“Do not urge me to leave you, to turn back and not follow you. For wherever you go, I will go; wherever you lodge, I will lodge; your people shall be my people, and your God my God” has been understood by some as an ancient form of conversion, a pledge of allegiance. Other interpreters suggest Ruth was expressing familial loyalty to Naomi even though she was no longer her daughter-in-law. And intertextually inclined readers have pointed out that we are told that Ruth “clung” to Naomi, a word used to describe the marriage of Adam and Eve, suggesting that on some level, their relationship replaces the one between Ruth and Naomi’s deceased son, Mahlon. Yet, while there is some truth to each of these interpretations, they miss something both deep and obvious: Ruth and Naomi are friends.
The Peshitta, an early Syriac translation of the Bible, suggests that Ruth’s name stems from Re’ut, the Hebrew word for “friendship.” This is more than just playful etymology, or rather if it is, it is the author who is being playful, not the interpreter. The book of Ruth is rife with symbolic names. In the first chapter, Naomi breaks the fourth wall and tells the people of Bethlehem to call her “Bitter”—the opposite of the literal meaning of her name (“pleasant”). The names of her two sons, Mahlon and Chilion, whose deaths set the plot in motion, can be rendered in English as “obliterated” and “eliminated.” Ruth’s name, by contrast, doesn’t predict her fate; it describes a relationship and a virtue.
“They stand together in an immense solitude. . . . We picture lovers face to face but Friends side by side; their eyes look ahead,” writes C. S. Lewis in Four Loves. This is how the Bible depicts Naomi and Ruth after she has declared her intention. They have mourned together and are now setting off on the 50-mile journey from the plains of Moab to Bethlehem, toward an uncertain future—alone but side by side.
“Friendship is—in a sense not at all derogatory to it—the least natural of loves; the least instinctive, organic, biological, gregarious and necessary,” Lewis argues. And Naomi agrees: it isn’t natural or prudent for Ruth to want to go with her to Bethlehem. After all, she has nothing more to give her as a mother-in-law, certainly not more sons. It’s an argument that quickly convinces her other daughter-in-law, Orpah, Chilion’s widow. And yet, Ruth clings to Naomi. When Naomi and Ruth arrive in Bethlehem (literally the “house of bread”), there are no invitations for room and board. So Ruth offers to glean for both of them in the fields of strangers. There, she stumbles across a man named Boaz, and Ruth, who recognizes him as a relative, sees their chance. It is Boaz, a potential lover who doesn’t even need to love (the text never uses the word to describe his feelings toward Ruth), who, the women realize, offers the possibility of salvation. As Lewis writes, “Lovers seek for privacy. Friends . . . would be glad to reduce it. The first two would be glad to find a third.”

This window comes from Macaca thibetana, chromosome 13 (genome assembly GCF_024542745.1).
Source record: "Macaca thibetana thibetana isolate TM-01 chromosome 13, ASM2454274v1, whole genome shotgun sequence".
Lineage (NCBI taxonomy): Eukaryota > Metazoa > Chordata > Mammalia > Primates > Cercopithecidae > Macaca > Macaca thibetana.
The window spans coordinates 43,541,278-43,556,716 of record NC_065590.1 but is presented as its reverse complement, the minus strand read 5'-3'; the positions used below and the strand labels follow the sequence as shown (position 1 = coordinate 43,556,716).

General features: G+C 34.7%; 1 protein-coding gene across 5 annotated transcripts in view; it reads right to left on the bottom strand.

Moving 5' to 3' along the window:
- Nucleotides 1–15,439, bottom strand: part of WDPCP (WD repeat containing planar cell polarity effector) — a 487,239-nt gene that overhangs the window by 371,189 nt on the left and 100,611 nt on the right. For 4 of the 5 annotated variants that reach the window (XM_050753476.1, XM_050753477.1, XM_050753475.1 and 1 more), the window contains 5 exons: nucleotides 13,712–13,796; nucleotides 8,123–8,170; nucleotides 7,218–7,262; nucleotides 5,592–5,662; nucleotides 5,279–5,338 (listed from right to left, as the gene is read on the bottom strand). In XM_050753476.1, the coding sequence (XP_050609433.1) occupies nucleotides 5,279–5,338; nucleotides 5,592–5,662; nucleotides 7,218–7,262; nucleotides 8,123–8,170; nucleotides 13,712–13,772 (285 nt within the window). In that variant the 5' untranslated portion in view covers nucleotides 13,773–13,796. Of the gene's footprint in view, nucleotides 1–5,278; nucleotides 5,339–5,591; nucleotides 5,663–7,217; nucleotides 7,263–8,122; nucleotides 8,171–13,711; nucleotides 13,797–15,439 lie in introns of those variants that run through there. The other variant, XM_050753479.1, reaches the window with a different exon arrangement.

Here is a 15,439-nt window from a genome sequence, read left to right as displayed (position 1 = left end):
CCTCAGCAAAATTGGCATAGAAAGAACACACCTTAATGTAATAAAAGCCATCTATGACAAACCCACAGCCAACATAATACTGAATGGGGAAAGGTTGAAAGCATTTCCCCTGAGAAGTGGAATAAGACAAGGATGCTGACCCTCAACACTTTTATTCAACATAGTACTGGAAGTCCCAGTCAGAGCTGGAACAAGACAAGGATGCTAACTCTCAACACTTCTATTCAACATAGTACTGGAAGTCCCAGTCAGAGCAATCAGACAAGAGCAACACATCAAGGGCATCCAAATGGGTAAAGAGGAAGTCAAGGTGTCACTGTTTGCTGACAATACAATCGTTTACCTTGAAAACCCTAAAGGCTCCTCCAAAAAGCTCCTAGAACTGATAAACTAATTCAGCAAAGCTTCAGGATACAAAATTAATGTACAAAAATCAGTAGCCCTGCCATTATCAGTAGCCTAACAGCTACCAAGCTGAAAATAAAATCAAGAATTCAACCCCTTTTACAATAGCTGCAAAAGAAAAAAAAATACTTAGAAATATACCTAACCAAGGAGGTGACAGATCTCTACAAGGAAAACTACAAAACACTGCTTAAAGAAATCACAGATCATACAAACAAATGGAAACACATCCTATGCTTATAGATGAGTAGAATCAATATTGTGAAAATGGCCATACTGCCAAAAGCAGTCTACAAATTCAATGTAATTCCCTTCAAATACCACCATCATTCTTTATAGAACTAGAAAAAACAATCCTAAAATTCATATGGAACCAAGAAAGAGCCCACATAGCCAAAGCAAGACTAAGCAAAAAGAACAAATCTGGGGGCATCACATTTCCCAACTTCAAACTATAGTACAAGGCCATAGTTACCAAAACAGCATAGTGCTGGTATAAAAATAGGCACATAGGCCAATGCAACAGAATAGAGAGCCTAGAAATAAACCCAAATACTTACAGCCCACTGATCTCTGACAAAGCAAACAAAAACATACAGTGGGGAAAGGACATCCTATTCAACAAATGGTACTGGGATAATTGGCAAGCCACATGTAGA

Naomi offers instructions as Ruth heads toward the scene on the threshing floor upon which her story turns. Yet Naomi’s orders contain a few discrepancies between how the Hebrew words are read (keri), according to Masoretic tradition, and how they are actually written (ketiv). Where the written words blur the identity between the two women, making it seem as if one is almost superimposed on the another, the tradition insists upon keeping them distinct:
So bathe, anoint yourself, dress up, and go down [written: and I will go down] to the threshing floor. But do not disclose yourself to the man until he has finished eating and drinking.
When he lies down, note the place where he lies down, and go over and uncover his feet and lie down [written: and I will lie down]. He will tell you what you are to do. (Ruth 3:3–4)
In the text as it is written, it is as if, at this crucial moment, Naomi’s shadow is draped upon Ruth. Borrowing an anthropological phrase from Marshall Sahlins, their friendship now constitutes a kind of “dual unity.”
In the final chapter, Boaz marries Ruth at the gates of the city. Their union, blessed by the formerly inhospitable residents of Bethlehem, produces a son named Oved. His name means “servant,” and he is, the book tells us in its final verse, the ancestor of God’s eventual servant David. And it is, of course, “David’s seed” whose eventual arrival is traditionally prayed for three times a day.
Ruth’s vow—a vow, above all, of friendship—is the root of our eventual redemption.
While not the most dramatic of all the biblical stories, the quietly moving book of Ruth, which we read on Shavuot, continues to resonate in Western literature.
Ruth, one of the shortest books in all of Tanakh, has a simple plot: A man from Bethlehem moves with his family to Moabite territory to ride out a famine in Judea, his two sons somewhat scandalously marry Moabite women, and all the men subsequently die.
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